id or hazardous waste schemes.
In order to be regulated as a hazardous waste under federal or state law, a material must be both a "solid waste" and a "hazardous waste."
Is a Material a Solid Waste?
Under federal law, a solid waste is any discarded material that is not otherwise excluded from regulation. Discarded materials are those that:
- are abandoned (i.e., they are disposed of, burned or incinerated);
- are recycled in certain ways (i.e., they are used in a manner constituting disposal, burned for energy recovery, reclaimed, or accumulated speculatively);
- are considered inherently waste-like; or
- are certain military munitions as defined by the regulations (40 CFR §261.2(a).)
Of the categories of wastes, it is the recycled materials that can be the most difficult to properly characterize. By EPA's own definition, solid wastes include certain recycled materials. EPA refers to materials that can potentially be solid and hazardous wastes when recycled as secondary materials. There are five types of secondary materials: byproducts, sludges, certain scrap metals, spent materials (like spent solvents or spent catalysts) and commercial chemical products that spill or are unused or off-specification (CCPs). (40 CFR § 261.2)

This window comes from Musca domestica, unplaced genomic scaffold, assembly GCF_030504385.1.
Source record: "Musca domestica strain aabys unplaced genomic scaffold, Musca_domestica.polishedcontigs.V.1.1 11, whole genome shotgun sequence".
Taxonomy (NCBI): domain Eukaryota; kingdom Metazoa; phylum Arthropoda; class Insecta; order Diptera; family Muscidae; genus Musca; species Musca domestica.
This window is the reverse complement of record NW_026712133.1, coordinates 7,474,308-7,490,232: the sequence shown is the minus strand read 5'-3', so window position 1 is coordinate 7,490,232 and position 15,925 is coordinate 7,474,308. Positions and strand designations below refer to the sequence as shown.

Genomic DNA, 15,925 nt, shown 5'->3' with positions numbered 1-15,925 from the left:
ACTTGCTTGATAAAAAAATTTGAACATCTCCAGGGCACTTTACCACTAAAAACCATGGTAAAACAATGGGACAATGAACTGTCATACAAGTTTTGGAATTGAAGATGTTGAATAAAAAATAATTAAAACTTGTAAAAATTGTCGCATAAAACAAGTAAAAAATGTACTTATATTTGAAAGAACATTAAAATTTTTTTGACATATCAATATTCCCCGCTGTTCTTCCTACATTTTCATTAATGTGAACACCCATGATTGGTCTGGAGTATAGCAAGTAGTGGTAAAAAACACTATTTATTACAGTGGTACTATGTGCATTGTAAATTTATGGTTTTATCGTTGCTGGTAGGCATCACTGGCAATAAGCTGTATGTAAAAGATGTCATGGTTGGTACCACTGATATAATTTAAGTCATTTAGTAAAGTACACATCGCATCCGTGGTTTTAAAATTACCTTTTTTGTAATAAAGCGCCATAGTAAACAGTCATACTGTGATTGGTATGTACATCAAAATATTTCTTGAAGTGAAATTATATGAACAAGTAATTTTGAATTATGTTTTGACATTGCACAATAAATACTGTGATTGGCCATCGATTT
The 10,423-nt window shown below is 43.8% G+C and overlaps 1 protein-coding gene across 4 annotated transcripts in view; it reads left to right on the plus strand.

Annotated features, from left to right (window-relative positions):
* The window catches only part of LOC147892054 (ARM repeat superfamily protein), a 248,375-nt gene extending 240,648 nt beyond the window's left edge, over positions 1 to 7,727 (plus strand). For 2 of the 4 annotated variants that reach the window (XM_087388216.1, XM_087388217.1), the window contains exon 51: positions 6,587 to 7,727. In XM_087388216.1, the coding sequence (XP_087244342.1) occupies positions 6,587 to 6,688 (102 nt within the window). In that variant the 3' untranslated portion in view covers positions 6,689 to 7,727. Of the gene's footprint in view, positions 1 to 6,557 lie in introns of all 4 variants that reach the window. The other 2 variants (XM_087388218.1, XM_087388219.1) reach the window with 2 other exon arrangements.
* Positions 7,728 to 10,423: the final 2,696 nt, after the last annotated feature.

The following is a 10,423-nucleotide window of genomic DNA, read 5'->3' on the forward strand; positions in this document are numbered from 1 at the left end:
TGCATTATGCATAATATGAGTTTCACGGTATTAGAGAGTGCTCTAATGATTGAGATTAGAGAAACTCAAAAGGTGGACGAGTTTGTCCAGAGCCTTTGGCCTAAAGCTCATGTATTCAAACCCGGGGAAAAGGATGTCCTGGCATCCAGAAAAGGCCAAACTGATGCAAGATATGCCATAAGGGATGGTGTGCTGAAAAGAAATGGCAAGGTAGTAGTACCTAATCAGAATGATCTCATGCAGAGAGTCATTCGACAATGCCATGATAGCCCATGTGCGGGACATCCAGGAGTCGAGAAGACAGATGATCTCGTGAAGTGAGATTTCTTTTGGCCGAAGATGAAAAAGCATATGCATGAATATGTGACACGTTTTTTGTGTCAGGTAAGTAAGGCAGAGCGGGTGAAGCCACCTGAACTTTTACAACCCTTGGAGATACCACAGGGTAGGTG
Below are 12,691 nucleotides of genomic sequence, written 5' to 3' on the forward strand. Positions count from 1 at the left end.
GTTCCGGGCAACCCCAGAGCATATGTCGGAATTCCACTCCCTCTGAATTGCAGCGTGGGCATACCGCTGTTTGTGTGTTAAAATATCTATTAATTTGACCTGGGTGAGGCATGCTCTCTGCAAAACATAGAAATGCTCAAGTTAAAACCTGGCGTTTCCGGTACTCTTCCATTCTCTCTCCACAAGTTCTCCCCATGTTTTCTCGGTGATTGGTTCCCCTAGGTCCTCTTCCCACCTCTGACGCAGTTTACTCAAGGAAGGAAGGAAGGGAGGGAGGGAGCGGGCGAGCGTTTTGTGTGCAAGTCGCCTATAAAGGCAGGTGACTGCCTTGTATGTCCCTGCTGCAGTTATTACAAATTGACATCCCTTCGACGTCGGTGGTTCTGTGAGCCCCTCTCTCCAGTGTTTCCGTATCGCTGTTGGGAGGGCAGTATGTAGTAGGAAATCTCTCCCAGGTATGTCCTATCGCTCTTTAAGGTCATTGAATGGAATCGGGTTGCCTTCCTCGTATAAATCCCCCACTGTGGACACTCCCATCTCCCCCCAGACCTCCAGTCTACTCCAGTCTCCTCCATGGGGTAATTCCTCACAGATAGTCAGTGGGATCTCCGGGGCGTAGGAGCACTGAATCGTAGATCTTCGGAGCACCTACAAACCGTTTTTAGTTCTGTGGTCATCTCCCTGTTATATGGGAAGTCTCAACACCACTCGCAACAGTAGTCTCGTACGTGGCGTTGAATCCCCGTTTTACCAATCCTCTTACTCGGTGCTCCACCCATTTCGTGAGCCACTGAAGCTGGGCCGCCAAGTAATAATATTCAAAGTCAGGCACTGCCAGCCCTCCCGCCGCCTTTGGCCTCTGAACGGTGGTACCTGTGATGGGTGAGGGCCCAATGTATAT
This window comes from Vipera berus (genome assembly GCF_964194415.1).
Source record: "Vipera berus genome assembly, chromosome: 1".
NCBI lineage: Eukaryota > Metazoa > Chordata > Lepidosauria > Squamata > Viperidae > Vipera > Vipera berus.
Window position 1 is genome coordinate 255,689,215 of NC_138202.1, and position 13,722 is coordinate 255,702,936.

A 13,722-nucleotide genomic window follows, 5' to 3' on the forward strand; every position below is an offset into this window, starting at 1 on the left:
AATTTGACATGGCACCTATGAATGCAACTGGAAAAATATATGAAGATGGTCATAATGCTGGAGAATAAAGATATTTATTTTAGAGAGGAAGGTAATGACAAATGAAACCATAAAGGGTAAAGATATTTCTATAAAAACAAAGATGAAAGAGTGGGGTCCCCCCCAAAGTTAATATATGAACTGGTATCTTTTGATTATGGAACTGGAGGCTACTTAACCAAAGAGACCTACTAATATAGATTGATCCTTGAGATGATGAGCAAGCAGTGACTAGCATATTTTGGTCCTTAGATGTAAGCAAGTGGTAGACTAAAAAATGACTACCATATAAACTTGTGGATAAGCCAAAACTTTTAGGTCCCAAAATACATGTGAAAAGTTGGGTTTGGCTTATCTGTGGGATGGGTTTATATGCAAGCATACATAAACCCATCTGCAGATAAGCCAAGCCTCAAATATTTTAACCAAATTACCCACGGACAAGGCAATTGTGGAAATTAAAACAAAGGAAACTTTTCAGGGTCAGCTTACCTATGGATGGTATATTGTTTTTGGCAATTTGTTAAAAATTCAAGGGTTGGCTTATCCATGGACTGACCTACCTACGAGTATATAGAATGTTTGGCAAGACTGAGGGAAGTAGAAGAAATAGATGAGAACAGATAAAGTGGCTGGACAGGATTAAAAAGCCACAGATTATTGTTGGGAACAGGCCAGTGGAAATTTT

Focusing on these five materials, EPA regulates four types of recycling activities: use constituting disposal (usually placement on land), burning waste fuels, reclamation (processing a material to recover a useful product or regenerating a material for further use, as with spent catalysts) and speculative accumulation (storing a material that cannot be recycled in sufficient amounts). Depending on the type of secondary material, some materials may be recycled in some of these four methods while others cannot. Thus, the type of recycling activity and the material involved will determine, in part, whether a material is a solid waste.
Businesses frequently ask how can a secondary material held for recycling possibly qualify as a "waste" when RCRA defines a waste as a "discarded material?" Two major federal opinions have addressed this point and concluded -- somewhat at odds with EPA -- that discarded means disposed of, thrown away, or abandoned and does not include materials that persons or businesses save or reuse. (Association of Battery Recylcers Inc. (ABR), v. EPA, 203 F.3d 1047, 1051 (D.C. Cir. 2000); American Mining Congress v. EPA, 824 F.2d 1177, 1184 (D.C. Cir. 1987).)